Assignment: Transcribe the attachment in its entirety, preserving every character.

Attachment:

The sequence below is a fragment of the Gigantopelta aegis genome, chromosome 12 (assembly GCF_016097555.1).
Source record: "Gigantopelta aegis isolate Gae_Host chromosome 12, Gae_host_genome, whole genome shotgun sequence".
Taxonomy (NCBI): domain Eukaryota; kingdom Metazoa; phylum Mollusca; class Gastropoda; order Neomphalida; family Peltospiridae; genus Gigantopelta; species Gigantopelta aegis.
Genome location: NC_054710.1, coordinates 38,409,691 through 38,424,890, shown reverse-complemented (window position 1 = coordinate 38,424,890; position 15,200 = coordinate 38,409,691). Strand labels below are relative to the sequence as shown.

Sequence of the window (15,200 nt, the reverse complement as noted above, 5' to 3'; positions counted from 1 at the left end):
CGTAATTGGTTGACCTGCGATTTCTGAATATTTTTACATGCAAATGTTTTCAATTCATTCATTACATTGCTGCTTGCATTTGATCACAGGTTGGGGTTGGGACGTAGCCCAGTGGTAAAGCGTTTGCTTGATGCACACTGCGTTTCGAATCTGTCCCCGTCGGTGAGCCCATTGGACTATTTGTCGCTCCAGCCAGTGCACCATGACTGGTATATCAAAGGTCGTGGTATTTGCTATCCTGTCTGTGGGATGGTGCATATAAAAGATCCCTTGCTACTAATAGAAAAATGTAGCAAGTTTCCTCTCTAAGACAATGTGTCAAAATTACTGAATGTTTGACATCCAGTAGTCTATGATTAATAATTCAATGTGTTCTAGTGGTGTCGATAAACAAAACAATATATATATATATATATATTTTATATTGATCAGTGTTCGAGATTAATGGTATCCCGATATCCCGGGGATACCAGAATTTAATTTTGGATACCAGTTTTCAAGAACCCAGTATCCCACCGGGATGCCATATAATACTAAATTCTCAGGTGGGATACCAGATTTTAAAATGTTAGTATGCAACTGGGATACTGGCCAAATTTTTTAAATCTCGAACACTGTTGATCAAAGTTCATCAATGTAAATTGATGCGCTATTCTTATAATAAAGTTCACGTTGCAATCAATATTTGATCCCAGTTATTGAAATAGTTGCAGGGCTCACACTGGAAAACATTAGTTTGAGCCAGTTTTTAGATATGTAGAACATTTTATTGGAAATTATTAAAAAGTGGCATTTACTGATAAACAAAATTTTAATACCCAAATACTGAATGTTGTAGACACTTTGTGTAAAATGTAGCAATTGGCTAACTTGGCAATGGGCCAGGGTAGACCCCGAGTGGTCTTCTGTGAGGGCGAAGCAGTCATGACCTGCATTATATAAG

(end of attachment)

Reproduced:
The sequence below is a fragment of the Gigantopelta aegis genome, chromosome 12 (assembly GCF_016097555.1).
Source record: "Gigantopelta aegis isolate Gae_Host chromosome 12, Gae_host_genome, whole genome shotgun sequence".
Taxonomy (NCBI): domain Eukaryota; kingdom Metazoa; phylum Mollusca; class Gastropoda; order Neomphalida; family Peltospiridae; genus Gigantopelta; species Gigantopelta aegis.
Genome location: NC_054710.1, coordinates 38,409,691 through 38,424,890, shown reverse-complemented (window position 1 = coordinate 38,424,890; position 15,200 = coordinate 38,409,691). Strand labels below are relative to the sequence as shown.

Sequence of the window (15,200 nt, the reverse complement as noted above, 5' to 3'; positions counted from 1 at the left end):
CGTAATTGGTTGACCTGCGATTTCTGAATATTTTTACATGCAAATGTTTTCAATTCATTCATTACATTGCTGCTTGCATTTGATCACAGGTTGGGGTTGGGACGTAGCCCAGTGGTAAAGCGTTTGCTTGATGCACACTGCGTTTCGAATCTGTCCCCGTCGGTGAGCCCATTGGACTATTTGTCGCTCCAGCCAGTGCACCATGACTGGTATATCAAAGGTCGTGGTATTTGCTATCCTGTCTGTGGGATGGTGCATATAAAAGATCCCTTGCTACTAATAGAAAAATGTAGCAAGTTTCCTCTCTAAGACAATGTGTCAAAATTACTGAATGTTTGACATCCAGTAGTCTATGATTAATAATTCAATGTGTTCTAGTGGTGTCGATAAACAAAACAATATATATATATATATATATTTTATATTGATCAGTGTTCGAGATTAATGGTATCCCGATATCCCGGGGATACCAGAATTTAATTTTGGATACCAGTTTTCAAGAACCCAGTATCCCACCGGGATGCCATATAATACTAAATTCTCAGGTGGGATACCAGATTTTAAAATGTTAGTATGCAACTGGGATACTGGCCAAATTTTTTAAATCTCGAACACTGTTGATCAAAGTTCATCAATGTAAATTGATGCGCTATTCTTATAATAAAGTTCACGTTGCAATCAATATTTGATCCCAGTTATTGAAATAGTTGCAGGGCTCACACTGGAAAACATTAGTTTGAGCCAGTTTTTAGATATGTAGAACATTTTATTGGAAATTATTAAAAAGTGGCATTTACTGATAAACAAAATTTTAATACCCAAATACTGAATGTTGTAGACACTTTGTGTAAAATGTAGCAATTGGCTAACTTGGCAATGGGCCAGGGTAGACCCCGAGTGGTCTTCTGTGAGGGCGAAGCAGTCATGACCTGCATTATATAAG